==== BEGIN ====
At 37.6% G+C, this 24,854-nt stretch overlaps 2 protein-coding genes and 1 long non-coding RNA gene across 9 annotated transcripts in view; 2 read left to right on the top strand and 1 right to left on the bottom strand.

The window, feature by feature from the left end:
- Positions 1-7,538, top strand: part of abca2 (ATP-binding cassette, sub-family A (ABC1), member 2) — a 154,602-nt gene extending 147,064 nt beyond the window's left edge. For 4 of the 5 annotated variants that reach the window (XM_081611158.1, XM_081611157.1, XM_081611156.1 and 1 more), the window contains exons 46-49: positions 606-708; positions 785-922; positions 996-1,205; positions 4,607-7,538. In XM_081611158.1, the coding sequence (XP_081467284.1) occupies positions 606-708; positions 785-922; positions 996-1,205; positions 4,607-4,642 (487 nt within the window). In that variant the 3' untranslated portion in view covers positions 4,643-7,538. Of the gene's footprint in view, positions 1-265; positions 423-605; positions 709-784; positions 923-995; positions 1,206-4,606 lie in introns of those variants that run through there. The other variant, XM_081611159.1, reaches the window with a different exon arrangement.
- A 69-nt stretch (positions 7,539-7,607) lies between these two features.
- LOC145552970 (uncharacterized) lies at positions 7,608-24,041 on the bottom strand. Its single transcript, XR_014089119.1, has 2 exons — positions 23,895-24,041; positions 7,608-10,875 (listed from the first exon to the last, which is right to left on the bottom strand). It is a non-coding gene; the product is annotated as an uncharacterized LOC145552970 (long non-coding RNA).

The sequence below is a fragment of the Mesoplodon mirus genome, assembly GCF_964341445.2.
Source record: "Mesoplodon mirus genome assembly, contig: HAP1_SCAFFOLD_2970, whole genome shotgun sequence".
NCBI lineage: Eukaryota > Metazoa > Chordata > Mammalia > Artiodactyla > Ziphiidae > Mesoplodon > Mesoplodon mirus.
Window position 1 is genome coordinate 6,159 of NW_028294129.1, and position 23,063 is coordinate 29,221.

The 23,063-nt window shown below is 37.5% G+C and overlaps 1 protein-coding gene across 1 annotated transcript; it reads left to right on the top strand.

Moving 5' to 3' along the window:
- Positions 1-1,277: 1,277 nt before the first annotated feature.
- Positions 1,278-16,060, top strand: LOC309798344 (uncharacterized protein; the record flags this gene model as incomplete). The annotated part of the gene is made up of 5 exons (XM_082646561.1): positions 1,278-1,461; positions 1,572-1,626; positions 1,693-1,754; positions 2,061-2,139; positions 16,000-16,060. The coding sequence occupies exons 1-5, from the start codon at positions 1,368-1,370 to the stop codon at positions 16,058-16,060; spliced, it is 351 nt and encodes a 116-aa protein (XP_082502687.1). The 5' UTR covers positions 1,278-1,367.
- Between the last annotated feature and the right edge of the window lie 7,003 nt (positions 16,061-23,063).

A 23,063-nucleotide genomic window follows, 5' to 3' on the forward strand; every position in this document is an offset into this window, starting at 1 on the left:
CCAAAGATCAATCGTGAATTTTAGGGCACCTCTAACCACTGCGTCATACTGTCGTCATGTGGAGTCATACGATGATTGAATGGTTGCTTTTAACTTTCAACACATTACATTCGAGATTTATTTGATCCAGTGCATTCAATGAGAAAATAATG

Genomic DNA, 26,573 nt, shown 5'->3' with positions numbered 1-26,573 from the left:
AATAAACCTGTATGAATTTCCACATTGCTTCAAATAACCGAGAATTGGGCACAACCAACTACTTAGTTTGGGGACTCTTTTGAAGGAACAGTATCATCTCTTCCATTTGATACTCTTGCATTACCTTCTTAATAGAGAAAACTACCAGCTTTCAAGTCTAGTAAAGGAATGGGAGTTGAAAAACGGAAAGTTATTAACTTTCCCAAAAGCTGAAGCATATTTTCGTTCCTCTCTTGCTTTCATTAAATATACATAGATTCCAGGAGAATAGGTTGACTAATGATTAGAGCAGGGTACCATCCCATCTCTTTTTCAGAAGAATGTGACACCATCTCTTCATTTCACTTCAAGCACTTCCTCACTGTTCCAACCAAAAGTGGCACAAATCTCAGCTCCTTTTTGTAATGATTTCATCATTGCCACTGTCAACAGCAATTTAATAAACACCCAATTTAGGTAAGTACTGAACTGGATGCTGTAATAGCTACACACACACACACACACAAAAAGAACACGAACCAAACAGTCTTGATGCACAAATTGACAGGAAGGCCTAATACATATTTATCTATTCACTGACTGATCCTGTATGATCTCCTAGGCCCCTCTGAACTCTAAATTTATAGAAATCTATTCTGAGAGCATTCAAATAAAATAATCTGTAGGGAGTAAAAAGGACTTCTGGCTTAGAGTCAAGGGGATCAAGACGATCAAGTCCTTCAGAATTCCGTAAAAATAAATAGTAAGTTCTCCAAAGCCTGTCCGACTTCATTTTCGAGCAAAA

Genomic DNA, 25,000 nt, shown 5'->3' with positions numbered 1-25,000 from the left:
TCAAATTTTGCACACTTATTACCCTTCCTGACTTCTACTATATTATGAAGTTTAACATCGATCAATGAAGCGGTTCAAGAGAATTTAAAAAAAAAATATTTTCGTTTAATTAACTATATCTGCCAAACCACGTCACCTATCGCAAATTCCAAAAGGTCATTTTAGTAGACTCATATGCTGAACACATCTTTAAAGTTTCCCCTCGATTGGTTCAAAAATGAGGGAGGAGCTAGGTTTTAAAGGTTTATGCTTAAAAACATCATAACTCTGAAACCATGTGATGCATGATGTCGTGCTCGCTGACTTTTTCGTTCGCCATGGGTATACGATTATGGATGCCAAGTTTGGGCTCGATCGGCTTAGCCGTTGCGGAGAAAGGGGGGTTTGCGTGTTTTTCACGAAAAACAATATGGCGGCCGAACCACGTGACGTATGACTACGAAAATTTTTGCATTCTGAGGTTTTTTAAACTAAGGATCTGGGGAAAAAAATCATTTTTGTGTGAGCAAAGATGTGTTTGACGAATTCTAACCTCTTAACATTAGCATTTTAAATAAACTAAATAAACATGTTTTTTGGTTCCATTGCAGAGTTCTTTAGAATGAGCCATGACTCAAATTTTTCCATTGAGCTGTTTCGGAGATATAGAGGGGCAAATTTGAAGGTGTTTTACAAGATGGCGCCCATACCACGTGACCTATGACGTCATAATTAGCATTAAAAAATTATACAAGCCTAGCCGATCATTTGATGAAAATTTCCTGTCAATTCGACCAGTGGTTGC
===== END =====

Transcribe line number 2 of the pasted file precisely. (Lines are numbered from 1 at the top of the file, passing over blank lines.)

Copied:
The window, feature by feature from the left end: